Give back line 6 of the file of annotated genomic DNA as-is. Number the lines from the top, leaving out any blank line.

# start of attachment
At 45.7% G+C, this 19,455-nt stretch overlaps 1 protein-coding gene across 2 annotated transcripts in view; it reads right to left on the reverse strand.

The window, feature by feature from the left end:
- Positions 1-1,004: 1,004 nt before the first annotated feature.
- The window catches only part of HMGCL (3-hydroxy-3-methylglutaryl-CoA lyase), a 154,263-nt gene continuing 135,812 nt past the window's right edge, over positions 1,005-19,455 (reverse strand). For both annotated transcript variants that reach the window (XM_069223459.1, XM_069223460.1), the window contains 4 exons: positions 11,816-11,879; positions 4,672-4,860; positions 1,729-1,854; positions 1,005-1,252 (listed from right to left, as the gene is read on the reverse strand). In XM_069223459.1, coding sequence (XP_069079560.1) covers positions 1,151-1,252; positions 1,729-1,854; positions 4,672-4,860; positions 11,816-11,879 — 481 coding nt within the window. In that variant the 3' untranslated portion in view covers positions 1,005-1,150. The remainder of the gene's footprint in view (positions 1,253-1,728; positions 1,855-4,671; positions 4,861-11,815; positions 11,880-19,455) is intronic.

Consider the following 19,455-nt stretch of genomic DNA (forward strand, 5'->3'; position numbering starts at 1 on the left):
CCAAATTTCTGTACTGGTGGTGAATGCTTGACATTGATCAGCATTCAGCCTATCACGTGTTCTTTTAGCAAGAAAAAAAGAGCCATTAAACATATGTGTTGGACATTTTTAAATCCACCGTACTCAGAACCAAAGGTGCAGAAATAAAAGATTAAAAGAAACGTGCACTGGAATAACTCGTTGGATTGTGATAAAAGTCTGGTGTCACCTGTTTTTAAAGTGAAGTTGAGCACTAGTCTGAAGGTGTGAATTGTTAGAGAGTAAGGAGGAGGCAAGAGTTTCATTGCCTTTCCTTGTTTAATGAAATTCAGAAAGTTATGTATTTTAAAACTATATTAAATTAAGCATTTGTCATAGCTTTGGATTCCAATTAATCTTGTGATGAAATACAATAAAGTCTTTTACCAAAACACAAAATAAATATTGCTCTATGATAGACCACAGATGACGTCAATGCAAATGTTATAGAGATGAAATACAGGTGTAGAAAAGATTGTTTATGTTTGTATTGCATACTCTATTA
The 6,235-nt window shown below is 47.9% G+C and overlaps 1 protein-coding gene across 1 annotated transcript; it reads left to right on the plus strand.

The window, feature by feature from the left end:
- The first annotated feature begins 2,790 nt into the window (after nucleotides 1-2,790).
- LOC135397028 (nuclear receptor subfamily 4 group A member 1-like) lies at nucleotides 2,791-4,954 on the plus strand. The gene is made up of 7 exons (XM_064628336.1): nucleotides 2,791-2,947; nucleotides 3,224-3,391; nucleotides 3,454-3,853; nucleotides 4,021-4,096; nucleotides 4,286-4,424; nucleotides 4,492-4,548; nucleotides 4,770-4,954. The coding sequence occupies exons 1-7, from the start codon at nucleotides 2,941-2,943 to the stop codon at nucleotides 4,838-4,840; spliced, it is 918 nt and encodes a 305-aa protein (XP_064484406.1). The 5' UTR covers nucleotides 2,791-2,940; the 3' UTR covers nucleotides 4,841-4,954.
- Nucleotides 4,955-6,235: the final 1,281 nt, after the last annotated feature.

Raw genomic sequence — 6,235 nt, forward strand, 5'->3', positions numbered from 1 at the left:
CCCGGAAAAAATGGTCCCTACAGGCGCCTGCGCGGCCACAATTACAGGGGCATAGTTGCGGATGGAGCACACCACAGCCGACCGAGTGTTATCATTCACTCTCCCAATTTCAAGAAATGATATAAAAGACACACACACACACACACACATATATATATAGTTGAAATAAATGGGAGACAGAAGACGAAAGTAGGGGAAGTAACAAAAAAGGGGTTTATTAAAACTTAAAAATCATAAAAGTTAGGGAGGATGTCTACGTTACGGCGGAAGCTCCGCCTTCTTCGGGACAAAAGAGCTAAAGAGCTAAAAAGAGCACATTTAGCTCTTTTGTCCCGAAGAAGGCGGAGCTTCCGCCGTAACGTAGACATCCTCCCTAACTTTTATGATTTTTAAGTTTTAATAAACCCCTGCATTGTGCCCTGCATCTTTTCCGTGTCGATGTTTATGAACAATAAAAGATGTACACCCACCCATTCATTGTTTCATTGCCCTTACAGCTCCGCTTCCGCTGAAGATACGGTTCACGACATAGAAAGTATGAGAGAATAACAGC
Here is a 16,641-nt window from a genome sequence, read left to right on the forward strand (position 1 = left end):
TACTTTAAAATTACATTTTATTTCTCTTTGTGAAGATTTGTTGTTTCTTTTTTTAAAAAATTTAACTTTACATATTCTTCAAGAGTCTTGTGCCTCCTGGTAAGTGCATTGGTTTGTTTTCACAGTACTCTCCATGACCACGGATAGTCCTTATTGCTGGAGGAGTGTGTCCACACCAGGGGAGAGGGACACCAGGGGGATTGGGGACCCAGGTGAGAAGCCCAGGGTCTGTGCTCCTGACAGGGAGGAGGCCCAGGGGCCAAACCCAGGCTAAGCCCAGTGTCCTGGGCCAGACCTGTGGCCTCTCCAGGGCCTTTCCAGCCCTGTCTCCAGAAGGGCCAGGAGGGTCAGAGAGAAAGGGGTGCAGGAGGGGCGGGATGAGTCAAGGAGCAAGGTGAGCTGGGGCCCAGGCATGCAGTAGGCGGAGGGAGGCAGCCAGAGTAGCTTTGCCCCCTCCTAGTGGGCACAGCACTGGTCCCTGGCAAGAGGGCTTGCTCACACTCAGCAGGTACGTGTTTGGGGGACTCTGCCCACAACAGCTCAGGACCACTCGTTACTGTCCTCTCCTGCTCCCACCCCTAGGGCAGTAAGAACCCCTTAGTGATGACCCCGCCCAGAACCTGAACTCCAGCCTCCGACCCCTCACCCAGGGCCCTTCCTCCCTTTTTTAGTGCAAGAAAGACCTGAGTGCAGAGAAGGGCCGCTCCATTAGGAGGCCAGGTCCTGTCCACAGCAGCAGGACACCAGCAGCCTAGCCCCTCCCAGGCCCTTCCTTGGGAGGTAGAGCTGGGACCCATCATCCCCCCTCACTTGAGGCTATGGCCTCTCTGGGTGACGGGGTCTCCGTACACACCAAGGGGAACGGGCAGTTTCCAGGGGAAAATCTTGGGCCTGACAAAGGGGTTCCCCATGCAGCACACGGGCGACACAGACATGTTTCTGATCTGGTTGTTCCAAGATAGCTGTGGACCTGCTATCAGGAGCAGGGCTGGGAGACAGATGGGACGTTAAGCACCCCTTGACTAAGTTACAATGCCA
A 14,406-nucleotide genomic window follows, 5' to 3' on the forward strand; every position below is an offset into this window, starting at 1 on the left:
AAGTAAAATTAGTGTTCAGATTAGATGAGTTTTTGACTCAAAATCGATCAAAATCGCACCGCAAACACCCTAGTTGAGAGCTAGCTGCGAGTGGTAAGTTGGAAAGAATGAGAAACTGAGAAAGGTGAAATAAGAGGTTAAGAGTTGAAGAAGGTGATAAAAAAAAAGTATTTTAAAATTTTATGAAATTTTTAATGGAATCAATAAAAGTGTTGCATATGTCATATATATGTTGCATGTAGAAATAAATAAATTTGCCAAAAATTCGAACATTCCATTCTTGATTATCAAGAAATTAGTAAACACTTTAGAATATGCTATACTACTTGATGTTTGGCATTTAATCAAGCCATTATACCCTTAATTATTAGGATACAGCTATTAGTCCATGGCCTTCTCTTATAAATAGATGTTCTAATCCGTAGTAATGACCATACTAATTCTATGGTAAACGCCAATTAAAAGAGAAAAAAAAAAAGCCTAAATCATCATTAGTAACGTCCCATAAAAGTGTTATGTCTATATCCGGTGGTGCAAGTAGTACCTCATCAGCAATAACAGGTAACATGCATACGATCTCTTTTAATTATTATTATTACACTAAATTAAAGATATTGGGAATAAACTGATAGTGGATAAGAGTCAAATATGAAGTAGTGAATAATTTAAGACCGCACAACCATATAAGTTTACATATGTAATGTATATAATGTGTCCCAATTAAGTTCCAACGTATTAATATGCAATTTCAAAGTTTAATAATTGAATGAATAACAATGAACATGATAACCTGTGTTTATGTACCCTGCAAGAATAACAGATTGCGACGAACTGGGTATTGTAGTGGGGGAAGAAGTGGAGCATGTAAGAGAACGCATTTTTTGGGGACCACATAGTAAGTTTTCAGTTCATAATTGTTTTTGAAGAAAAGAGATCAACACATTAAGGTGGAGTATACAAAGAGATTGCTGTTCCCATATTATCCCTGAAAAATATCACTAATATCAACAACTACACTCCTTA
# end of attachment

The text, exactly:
CCAAATTTCTGTACTGGTGGTGAATGCTTGACATTGATCAGCATTCAGCCTATCACGTGTTCTTTTAGCAAGAAAAAAAGAGCCATTAAACATATGTGTTGGACATTTTTAAATCCACCGTACTCAGAACCAAAGGTGCAGAAATAAAAGATTAAAAGAAACGTGCACTGGAATAACTCGTTGGATTGTGATAAAAGTCTGGTGTCACCTGTTTTTAAAGTGAAGTTGAGCACTAGTCTGAAGGTGTGAATTGTTAGAGAGTAAGGAGGAGGCAAGAGTTTCATTGCCTTTCCTTGTTTAATGAAATTCAGAAAGTTATGTATTTTAAAACTATATTAAATTAAGCATTTGTCATAGCTTTGGATTCCAATTAATCTTGTGATGAAATACAATAAAGTCTTTTACCAAAACACAAAATAAATATTGCTCTATGATAGACCACAGATGACGTCAATGCAAATGTTATAGAGATGAAATACAGGTGTAGAAAAGATTGTTTATGTTTGTATTGCATACTCTATTA